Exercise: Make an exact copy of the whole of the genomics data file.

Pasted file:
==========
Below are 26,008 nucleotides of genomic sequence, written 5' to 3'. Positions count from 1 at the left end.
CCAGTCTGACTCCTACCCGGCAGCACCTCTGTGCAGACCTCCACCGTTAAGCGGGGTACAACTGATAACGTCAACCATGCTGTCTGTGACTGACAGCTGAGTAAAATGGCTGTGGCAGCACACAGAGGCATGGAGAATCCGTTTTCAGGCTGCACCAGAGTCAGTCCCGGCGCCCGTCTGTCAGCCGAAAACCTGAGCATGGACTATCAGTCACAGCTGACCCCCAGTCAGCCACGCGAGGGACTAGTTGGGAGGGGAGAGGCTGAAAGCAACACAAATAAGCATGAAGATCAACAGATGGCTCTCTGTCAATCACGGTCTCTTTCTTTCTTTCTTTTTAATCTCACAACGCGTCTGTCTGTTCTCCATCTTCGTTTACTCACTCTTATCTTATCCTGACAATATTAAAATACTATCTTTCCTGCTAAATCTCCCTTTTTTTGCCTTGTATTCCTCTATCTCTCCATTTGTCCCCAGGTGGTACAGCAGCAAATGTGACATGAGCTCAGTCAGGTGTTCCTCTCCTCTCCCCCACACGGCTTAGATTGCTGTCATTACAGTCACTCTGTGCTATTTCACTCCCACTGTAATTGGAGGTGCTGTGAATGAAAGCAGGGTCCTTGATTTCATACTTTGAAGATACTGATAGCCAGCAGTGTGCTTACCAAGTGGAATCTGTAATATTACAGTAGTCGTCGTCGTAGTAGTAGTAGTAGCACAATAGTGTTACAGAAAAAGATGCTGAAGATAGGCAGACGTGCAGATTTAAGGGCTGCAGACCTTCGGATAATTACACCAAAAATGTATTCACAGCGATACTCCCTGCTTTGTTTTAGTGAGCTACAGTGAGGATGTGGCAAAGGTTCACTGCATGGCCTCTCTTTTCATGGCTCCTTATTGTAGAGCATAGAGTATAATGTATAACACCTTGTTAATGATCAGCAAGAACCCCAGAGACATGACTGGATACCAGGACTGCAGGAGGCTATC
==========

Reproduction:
Below are 26,008 nucleotides of genomic sequence, written 5' to 3'. Positions count from 1 at the left end.
CCAGTCTGACTCCTACCCGGCAGCACCTCTGTGCAGACCTCCACCGTTAAGCGGGGTACAACTGATAACGTCAACCATGCTGTCTGTGACTGACAGCTGAGTAAAATGGCTGTGGCAGCACACAGAGGCATGGAGAATCCGTTTTCAGGCTGCACCAGAGTCAGTCCCGGCGCCCGTCTGTCAGCCGAAAACCTGAGCATGGACTATCAGTCACAGCTGACCCCCAGTCAGCCACGCGAGGGACTAGTTGGGAGGGGAGAGGCTGAAAGCAACACAAATAAGCATGAAGATCAACAGATGGCTCTCTGTCAATCACGGTCTCTTTCTTTCTTTCTTTTTAATCTCACAACGCGTCTGTCTGTTCTCCATCTTCGTTTACTCACTCTTATCTTATCCTGACAATATTAAAATACTATCTTTCCTGCTAAATCTCCCTTTTTTTGCCTTGTATTCCTCTATCTCTCCATTTGTCCCCAGGTGGTACAGCAGCAAATGTGACATGAGCTCAGTCAGGTGTTCCTCTCCTCTCCCCCACACGGCTTAGATTGCTGTCATTACAGTCACTCTGTGCTATTTCACTCCCACTGTAATTGGAGGTGCTGTGAATGAAAGCAGGGTCCTTGATTTCATACTTTGAAGATACTGATAGCCAGCAGTGTGCTTACCAAGTGGAATCTGTAATATTACAGTAGTCGTCGTCGTAGTAGTAGTAGTAGCACAATAGTGTTACAGAAAAAGATGCTGAAGATAGGCAGACGTGCAGATTTAAGGGCTGCAGACCTTCGGATAATTACACCAAAAATGTATTCACAGCGATACTCCCTGCTTTGTTTTAGTGAGCTACAGTGAGGATGTGGCAAAGGTTCACTGCATGGCCTCTCTTTTCATGGCTCCTTATTGTAGAGCATAGAGTATAATGTATAACACCTTGTTAATGATCAGCAAGAACCCCAGAGACATGACTGGATACCAGGACTGCAGGAGGCTATC